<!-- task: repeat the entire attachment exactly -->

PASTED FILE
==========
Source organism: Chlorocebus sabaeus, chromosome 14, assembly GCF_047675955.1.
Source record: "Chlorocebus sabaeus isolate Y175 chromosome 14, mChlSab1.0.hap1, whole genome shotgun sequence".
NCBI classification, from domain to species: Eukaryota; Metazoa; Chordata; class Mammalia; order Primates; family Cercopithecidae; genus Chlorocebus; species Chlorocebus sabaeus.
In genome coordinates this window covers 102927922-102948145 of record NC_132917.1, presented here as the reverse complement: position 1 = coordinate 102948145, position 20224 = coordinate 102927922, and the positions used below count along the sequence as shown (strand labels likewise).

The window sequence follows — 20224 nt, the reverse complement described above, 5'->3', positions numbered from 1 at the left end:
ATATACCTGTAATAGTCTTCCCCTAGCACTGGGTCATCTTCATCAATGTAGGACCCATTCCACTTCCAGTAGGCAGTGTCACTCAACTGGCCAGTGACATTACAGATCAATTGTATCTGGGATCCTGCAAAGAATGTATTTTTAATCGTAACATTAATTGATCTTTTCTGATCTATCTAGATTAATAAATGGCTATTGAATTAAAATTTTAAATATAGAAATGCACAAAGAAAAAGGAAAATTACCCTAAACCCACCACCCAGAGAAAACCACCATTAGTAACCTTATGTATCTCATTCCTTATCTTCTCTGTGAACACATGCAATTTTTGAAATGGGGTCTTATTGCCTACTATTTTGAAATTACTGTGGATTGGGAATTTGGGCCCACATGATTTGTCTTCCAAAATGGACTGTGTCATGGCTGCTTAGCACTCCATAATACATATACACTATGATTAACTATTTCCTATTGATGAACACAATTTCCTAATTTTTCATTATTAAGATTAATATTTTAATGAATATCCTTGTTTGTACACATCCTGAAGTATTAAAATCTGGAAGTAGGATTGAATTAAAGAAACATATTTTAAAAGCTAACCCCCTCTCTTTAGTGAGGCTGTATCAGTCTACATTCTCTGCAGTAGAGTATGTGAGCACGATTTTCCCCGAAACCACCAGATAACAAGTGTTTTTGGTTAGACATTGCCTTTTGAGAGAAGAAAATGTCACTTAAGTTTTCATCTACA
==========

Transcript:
Source organism: Chlorocebus sabaeus, chromosome 14, assembly GCF_047675955.1.
Source record: "Chlorocebus sabaeus isolate Y175 chromosome 14, mChlSab1.0.hap1, whole genome shotgun sequence".
NCBI classification, from domain to species: Eukaryota; Metazoa; Chordata; class Mammalia; order Primates; family Cercopithecidae; genus Chlorocebus; species Chlorocebus sabaeus.
In genome coordinates this window covers 102927922-102948145 of record NC_132917.1, presented here as the reverse complement: position 1 = coordinate 102948145, position 20224 = coordinate 102927922, and the positions used below count along the sequence as shown (strand labels likewise).

The window sequence follows — 20224 nt, the reverse complement described above, 5'->3', positions numbered from 1 at the left end:
ATATACCTGTAATAGTCTTCCCCTAGCACTGGGTCATCTTCATCAATGTAGGACCCATTCCACTTCCAGTAGGCAGTGTCACTCAACTGGCCAGTGACATTACAGATCAATTGTATCTGGGATCCTGCAAAGAATGTATTTTTAATCGTAACATTAATTGATCTTTTCTGATCTATCTAGATTAATAAATGGCTATTGAATTAAAATTTTAAATATAGAAATGCACAAAGAAAAAGGAAAATTACCCTAAACCCACCACCCAGAGAAAACCACCATTAGTAACCTTATGTATCTCATTCCTTATCTTCTCTGTGAACACATGCAATTTTTGAAATGGGGTCTTATTGCCTACTATTTTGAAATTACTGTGGATTGGGAATTTGGGCCCACATGATTTGTCTTCCAAAATGGACTGTGTCATGGCTGCTTAGCACTCCATAATACATATACACTATGATTAACTATTTCCTATTGATGAACACAATTTCCTAATTTTTCATTATTAAGATTAATATTTTAATGAATATCCTTGTTTGTACACATCCTGAAGTATTAAAATCTGGAAGTAGGATTGAATTAAAGAAACATATTTTAAAAGCTAACCCCCTCTCTTTAGTGAGGCTGTATCAGTCTACATTCTCTGCAGTAGAGTATGTGAGCACGATTTTCCCCGAAACCACCAGATAACAAGTGTTTTTGGTTAGACATTGCCTTTTGAGAGAAGAAAATGTCACTTAAGTTTTCATCTACA